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Re: [GreenYes] Another question
My understanding is that ALL plastics production in US only takes about 3% 
of natural gas production -- I doubt we will run out soon unless we run out 
of all such sources

I am not defending the plastics industry, but I am afraid most people still 
think its the "bad" guy.

The bottom line is that you need to make collection simple for 
consumers.  New plastics need to be phased in to collection -- but in the 
future it will make more sense for sorting to be done by professionals, not 
consumers.

Germany consumers are paying an extra $1 billion to collect ALL PKG, and 
they still end up with brown glop. You can't force it all right now.

Glass use is declining, so your markets will decline. You need to be 
realistic about the trends because you can't stop the plastics conversions.

Lifecycle-wise, plastic will beat most other materials. It's the back end 
that needs the collection and market development work.

I know this is not what you want to hear.

And trust me, nobody is paying me to say any of this!!

I'll be speaking at the NR Congress. Look forward to meeting more of you!!

Good luck!!!


At 08:28 AM 11/28/01 -0500, Wayne Turner wrote:
>My question concerns the upstream implications.  As plastic replaces glass 
>in more applications, how does this  affect our dependence on 
>oil/petroleum?  That is, is there  an overabundance or plastic resin 
>feedstocks from existing petroleum production or will this possibly 
>increase the demand for more oil?  And, which is the more polluting 
>industry: glass or plastic manufacturing?
>
>============================================
>QUESTION:
>
>Does anyone out there know what will be the implications these
>'silicon dioxide coated' PET bottles will have on recycling?  Peter
>Anderson?  Anyone?
>
>Thanks,
>Pat Frankin
>CRI
>=====================================================
>At 02:10 PM 11/27/01 -0800, Gary Liss wrote:
>
> >>Date: Tue, 27 Nov 01 13:52:54 -0800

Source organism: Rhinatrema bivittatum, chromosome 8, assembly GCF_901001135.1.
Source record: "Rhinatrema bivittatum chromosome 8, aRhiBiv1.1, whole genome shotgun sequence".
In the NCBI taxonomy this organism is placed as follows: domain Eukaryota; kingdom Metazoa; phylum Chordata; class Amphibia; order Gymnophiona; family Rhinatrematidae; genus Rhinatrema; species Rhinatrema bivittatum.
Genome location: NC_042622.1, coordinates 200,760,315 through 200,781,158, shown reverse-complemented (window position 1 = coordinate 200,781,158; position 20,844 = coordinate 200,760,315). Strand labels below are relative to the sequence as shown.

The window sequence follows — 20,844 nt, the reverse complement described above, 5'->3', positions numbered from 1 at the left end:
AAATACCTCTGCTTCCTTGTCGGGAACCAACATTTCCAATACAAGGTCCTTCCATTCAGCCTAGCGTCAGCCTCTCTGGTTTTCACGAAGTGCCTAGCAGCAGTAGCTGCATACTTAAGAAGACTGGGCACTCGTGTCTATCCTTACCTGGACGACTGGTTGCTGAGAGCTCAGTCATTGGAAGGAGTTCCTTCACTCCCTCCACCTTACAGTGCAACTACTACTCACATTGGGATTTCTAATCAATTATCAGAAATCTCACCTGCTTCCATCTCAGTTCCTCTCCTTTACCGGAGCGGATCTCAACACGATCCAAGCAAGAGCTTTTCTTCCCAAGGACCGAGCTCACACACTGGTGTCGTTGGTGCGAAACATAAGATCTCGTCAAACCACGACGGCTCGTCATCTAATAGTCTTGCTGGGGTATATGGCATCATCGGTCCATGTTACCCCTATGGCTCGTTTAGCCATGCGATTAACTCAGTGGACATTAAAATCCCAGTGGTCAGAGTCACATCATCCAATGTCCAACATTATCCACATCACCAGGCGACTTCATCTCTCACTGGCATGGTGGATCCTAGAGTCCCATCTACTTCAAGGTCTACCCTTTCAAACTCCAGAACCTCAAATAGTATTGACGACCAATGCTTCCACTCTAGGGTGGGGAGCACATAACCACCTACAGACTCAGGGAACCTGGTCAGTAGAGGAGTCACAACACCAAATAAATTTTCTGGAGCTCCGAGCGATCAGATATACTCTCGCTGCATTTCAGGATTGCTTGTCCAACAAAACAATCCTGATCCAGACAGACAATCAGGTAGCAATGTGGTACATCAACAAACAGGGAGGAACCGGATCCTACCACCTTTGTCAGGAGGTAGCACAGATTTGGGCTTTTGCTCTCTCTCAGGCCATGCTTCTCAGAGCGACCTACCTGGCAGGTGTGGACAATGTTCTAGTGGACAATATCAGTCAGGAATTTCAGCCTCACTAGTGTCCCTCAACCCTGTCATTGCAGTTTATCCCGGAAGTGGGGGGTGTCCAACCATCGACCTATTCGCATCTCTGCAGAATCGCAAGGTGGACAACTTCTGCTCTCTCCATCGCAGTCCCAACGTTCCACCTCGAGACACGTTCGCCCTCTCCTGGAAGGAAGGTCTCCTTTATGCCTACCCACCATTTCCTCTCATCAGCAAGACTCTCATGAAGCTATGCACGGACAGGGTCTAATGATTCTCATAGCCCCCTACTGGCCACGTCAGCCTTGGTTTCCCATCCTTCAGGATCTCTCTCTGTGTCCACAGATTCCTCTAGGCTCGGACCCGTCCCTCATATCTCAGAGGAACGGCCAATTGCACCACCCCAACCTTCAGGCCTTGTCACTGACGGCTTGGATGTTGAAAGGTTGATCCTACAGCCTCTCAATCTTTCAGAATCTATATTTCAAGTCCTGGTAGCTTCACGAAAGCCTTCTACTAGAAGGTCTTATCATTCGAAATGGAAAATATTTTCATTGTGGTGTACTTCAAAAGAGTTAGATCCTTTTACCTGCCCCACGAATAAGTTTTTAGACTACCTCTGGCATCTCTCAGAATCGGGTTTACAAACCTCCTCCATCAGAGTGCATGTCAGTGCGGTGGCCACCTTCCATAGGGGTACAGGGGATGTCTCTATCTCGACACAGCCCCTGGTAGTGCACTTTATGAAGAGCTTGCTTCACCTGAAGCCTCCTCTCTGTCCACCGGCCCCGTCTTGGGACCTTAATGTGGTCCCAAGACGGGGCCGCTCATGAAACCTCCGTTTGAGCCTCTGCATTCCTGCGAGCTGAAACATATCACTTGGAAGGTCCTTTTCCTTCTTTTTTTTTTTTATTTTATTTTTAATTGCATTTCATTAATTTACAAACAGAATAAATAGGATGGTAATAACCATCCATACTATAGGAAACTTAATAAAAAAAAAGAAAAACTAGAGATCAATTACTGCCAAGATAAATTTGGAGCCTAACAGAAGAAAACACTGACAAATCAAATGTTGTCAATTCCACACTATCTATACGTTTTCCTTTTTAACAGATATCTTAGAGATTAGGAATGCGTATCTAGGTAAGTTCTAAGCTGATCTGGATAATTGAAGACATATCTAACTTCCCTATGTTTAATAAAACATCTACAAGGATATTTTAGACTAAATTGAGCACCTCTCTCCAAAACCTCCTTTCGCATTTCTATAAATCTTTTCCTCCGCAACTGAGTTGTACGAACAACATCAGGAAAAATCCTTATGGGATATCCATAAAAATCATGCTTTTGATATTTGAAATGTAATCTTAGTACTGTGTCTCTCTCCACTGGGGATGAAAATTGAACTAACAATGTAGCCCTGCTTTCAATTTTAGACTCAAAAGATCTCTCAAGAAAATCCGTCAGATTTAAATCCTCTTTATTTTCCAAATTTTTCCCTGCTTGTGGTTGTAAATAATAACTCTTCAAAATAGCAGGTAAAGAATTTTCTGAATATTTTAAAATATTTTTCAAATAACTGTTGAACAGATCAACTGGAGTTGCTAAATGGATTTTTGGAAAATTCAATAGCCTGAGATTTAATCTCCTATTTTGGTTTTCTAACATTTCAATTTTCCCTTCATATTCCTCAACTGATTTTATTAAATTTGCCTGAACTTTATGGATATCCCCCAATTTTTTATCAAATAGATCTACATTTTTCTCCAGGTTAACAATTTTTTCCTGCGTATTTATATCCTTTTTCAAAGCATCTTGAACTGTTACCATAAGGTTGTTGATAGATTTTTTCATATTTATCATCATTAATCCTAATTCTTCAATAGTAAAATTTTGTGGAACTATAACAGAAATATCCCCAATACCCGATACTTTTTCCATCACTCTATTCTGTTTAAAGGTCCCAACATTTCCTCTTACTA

> >>From: Patty Moore <patty@moorerecycling.com>
> >>
> >>Tetra Pak's Glaskin(TM) Seals FDA Acceptance, Introduces New Class of
> >>Coating Technology
> >>------------------------------------------------------------------------
> >>Nov 27, 2001 - PR Newswire
> >>------------------------------------------------------------------------
> >>Robust Silicon Dioxide Barrier Stronger, Recyclable, Better Alternative
> >>For PET Containers in the United States
> >>
> >>VERNON HILLS, Ill., Nov. 27 /PRNewswire/ -- Tetra Pak announced it has
> >>received acceptance(1) from the U.S. Food and Drug Administration for
> >>Glaskin(TM) packaging barrier coating as a safe food contact substance.
> >>Glaskin's silicon dioxide coating for polyethylene terephthalate (PET)
> >>bottles creates a clear glass-like interior coating, enabling liquid food
> >>manufacturers to package oxygen sensitive beverages in PET containers
> >>without sacrificing product quality. Glaskin is safe for consumers,
> >>maintains the taste and quality of the products, cuts costs and is
> >>environmentally sound.
> >>
> >>Glaskin can be used in packaging to extend the shelf life and maintain
> >>the taste and nutritional value of beverages like beer, carbonated soft
> >>drinks, fruit juices and other oxygen sensitive beverages. Glaskin has
> >>proven its extended capabilities in shelf life tests for more than a year
> >>with brewers and beverage companies in the United States and Europe.
> >>
> >>Thinner than a human hair, Glaskin protects carbonated soft drinks and
> >>beer from going flat and guards fruit juices and beer from the effects of
> >>oxygen. "The quality of a liquid food product is only as good as its
> >>barrier," said Jeff Kellar, vice president, plastics packaging systems,
> >>Tetra Pak. "Glaskin's high-end barrier quality brings it to the top of
> >>PET packaging options to date."
> >>
> >>Glaskin enhances PET packaging by blocking both the ingress of oxygen and